Those of you with bigger kids might want to check out the college and career areas.

The Festival takes place April 26 and 27, 2014  from 9-6 at the Walter E. Washington Convention Center. Entry is free!

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Kim MoldofskyKim Moldofsky
Kim is a blogger, vlogger, baker, and maker, as well as a trend spotter and founder of #STEMchat. She is passionate about raising STEM-loving kids. to your Google+ circles.

Monday, April 21, 2014

Science Fun for Kids: Parting the Red (Pepper) Sea:

Science Fun for Kids with Pepper from TheMakerMom.com
Yesterday I shared my recipe for the insanely addictive Matzah Crack, and now that we're even closer to the Pesach finish line I'm sharing a idea for the seder. A seder is a festive holiday meal held the first night (or two) of Passover. (Yes, that was last week if you're counting.) The term seder means "order" and there is a special order to the meal. Some version of the story of the Exodus from Egypt is told, which can last anywhere from five minutes to five hours. For children, the seder often feels like it lasts for five hours regardless of how brief it may be.

In recent years, many efforts (at least outside of Orthodox Judaism) have been made to make the seder more engaging for the younger crowd. So when our family had a gaggle of cousins in the under-10 set, I tried this out one year.

It's super easy and quite dramatic, even if you leave out the story of the Exodus. That said, it does pair well with a story if you've got a knack for spinning yarns. And you can use your finger instead of a popsicle stick Moses.



If you want to turn this from science fun into a science experiment, think of variables you can change. For example, will the effect change depending on the type or brand of soap you use? Is the effect more dramatic in a small bowl or large one? Does this work with other spices?

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Kim MoldofskyKim Moldofsky
Kim is a blogger, vlogger, baker, and maker, as well as a trend spotter and founder of #STEMchat. She is passionate about raising STEM-loving kids. to your Google+ circles.

Sunday, April 20, 2014

How to Make Matzah Toffee

How to Make Matzah toffee or matzah crack from TheMakerMom.com
Passover is almost over. Sort of. Thank goodness for long Jewish holidays that allow slackers like me to post relevant content before they're done. Last night one of my boys was begging me, "Will you please make matzah (matzo) crack?" Technically, he meant matzah toffee, but the fact that a full batch is gone less than 24 hours after it was made provides insight to this sweet's nickname.

It's totally addictive.

Now, with the nickname of "bread of affliction" you can understand why matzah isn't typically a food one craves. It's just flour and water, mixed and baked in under 18 minutes, but when you cover smother it with a gooey buttery, sugary mixture, it's tasty!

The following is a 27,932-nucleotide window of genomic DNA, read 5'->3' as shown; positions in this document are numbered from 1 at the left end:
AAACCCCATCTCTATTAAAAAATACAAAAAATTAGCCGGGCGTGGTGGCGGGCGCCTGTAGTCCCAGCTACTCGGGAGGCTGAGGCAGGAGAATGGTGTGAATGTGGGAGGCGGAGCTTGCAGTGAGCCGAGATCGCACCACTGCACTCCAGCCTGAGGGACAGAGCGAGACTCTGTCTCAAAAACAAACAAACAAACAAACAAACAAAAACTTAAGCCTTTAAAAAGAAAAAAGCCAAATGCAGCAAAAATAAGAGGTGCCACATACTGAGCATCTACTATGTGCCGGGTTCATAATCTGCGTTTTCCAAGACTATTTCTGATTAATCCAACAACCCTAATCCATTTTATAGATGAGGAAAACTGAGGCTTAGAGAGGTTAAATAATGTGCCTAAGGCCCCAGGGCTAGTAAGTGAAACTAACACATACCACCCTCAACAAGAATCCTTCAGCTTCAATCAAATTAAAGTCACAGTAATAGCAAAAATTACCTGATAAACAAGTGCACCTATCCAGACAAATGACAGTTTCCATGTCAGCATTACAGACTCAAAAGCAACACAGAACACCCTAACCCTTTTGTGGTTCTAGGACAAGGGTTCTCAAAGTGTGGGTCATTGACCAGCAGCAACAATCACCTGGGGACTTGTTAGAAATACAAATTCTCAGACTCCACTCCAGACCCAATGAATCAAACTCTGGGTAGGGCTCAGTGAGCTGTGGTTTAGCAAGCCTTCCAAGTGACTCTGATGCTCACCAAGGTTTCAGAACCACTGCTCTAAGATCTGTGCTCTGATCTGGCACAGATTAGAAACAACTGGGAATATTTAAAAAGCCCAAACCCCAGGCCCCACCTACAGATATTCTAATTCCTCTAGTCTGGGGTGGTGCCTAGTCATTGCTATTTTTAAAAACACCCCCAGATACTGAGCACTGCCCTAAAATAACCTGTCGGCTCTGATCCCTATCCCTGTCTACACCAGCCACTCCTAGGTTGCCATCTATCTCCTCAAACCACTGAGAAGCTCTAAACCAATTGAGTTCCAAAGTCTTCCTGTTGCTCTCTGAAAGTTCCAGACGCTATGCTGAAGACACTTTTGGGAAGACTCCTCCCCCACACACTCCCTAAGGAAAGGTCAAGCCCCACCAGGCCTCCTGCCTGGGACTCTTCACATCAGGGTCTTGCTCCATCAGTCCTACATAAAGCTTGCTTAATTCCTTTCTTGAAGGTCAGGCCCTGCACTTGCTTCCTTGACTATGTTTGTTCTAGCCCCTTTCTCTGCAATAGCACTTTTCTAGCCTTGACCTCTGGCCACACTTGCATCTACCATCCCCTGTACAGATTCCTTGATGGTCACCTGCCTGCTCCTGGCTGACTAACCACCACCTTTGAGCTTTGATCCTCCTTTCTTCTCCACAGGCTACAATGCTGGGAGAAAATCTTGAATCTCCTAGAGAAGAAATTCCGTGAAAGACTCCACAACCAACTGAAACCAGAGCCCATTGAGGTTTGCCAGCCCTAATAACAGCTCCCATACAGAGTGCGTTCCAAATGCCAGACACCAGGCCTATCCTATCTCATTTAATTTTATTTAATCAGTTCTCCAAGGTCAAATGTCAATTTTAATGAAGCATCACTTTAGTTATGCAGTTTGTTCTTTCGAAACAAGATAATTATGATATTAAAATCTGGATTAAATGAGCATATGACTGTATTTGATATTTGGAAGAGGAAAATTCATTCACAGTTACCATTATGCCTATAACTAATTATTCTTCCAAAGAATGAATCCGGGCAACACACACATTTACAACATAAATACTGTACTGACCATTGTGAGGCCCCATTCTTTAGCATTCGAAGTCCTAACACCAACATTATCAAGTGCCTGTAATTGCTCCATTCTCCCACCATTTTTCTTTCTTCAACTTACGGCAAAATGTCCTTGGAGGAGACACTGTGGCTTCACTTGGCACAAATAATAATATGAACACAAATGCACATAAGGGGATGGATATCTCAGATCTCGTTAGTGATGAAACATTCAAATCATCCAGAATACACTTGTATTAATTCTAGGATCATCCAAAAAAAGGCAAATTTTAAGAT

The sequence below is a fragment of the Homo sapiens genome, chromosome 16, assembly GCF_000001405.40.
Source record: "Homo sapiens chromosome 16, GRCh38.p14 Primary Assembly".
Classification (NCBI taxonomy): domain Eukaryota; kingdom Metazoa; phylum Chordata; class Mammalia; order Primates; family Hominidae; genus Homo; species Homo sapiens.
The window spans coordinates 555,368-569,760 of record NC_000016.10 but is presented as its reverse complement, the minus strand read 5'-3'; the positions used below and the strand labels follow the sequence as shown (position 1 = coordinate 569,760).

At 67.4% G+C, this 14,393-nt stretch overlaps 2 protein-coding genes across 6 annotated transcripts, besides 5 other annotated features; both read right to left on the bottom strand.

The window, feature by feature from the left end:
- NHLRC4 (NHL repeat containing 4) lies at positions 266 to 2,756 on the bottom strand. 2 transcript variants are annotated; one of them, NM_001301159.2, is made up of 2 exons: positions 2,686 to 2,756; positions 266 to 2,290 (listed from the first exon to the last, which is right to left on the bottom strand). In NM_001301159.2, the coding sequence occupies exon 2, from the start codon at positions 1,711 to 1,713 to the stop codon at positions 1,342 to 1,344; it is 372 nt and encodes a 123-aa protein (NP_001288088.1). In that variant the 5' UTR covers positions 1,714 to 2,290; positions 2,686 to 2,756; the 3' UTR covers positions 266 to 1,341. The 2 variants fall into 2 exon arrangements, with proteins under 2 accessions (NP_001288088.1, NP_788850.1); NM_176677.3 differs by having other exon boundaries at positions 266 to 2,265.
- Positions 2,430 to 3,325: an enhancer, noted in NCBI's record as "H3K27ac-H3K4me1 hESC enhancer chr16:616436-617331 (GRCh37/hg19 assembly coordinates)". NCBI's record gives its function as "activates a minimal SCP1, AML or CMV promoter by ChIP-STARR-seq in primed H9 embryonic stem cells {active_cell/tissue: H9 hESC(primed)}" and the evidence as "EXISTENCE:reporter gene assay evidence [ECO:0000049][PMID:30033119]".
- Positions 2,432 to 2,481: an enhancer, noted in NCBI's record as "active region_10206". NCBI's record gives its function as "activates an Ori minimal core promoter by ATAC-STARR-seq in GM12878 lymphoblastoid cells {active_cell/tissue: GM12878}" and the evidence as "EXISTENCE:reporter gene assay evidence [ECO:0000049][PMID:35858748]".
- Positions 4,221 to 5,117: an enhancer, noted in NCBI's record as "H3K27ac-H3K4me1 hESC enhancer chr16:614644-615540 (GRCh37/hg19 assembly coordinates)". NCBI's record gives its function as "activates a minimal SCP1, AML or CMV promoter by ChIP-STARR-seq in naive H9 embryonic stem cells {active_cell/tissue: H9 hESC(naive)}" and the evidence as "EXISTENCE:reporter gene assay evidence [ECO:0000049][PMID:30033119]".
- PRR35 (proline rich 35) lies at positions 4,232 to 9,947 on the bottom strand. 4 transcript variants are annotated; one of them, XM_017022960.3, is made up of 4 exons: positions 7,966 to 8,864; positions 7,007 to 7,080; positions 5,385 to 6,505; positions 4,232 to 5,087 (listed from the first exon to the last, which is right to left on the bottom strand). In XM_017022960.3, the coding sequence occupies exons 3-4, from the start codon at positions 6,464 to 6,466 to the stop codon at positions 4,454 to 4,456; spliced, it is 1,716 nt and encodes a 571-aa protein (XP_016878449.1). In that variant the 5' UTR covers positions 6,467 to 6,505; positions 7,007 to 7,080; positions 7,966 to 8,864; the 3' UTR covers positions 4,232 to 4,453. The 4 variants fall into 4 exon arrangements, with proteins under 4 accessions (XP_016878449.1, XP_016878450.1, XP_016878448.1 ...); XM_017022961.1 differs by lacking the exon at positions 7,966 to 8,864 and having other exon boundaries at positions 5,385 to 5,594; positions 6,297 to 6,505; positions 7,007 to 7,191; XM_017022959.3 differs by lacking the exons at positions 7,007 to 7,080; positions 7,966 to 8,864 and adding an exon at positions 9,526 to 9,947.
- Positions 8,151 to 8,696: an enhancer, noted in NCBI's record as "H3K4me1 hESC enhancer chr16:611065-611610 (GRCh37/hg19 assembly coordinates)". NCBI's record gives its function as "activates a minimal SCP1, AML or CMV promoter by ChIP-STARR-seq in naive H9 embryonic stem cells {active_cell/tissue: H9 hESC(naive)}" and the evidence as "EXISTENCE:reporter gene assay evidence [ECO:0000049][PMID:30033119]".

Okay, that's a lie. I think the trick is that you can't taste the matzah at all.

I copied the original recipe out of a cookbook a decade or so ago. I'm pretty sure this tired and true recipe is adapted from Marcy Goldman's A Treasury of Jewish Holiday Baking.

Preheat the oven to 375.
Line your baking sheet or pan with foil and place 6-7 matzah boards (total) in them. I had two large baking sheets that looked like this:


Comibine one cup of brown sugar and 1 and 3/4 sticks of butter in a sturdy pot. I use a low flame keeping a "slow and steady wins the race" outlook. Stir often and do not step away to check your Facebook status. When everything melts and begins to boil continue stirring for another 3-4 minutes.



Quickly, but safely, take your dangerously hot, bubbly mixture and pour it over the matzah boards. You may use a spoon to help spread and distribute it more evenly, but don't be slow about it. 


Place the baking sheets in the oven and immediately turn the heat down to 350. It will cook for about 15 minutes, with the toffee mixture bubbling up again, but as before, don't let you attention wander lest it burn.

Take care when you remove this from the oven. If your children are as spazzy as mine when it comes to removing hot items from the oven, do this yourself. The toffee mixture will still be somewhat liquidy and is dangerously hot.

When they are resting on top of the stove or on a cooling rack, sprinkle a handful or two (or three) of chocolate chips over the hot surface. Let them sit for a moment until they melt and then spread them around in a manner that pleases you. Maybe you like a thick layer of chocolate? Maybe you're going for a drizzled effect. Sprinkle with walnuts or pecans if you like.



Let cool. Stick them in a fridge or freezer if you're in a hurry for the chocolate to harden. Break or crack the boards into pieces and enjoy.




Whether as a snack, dessert or hostess gift, matzah crack is a hit!

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Kim MoldofskyKim Moldofsky
Kim is a blogger, vlogger, baker, and maker, as well as a trend spotter and founder of #STEMchat. She is passionate about raising STEM-loving kids. to your Google+ circles.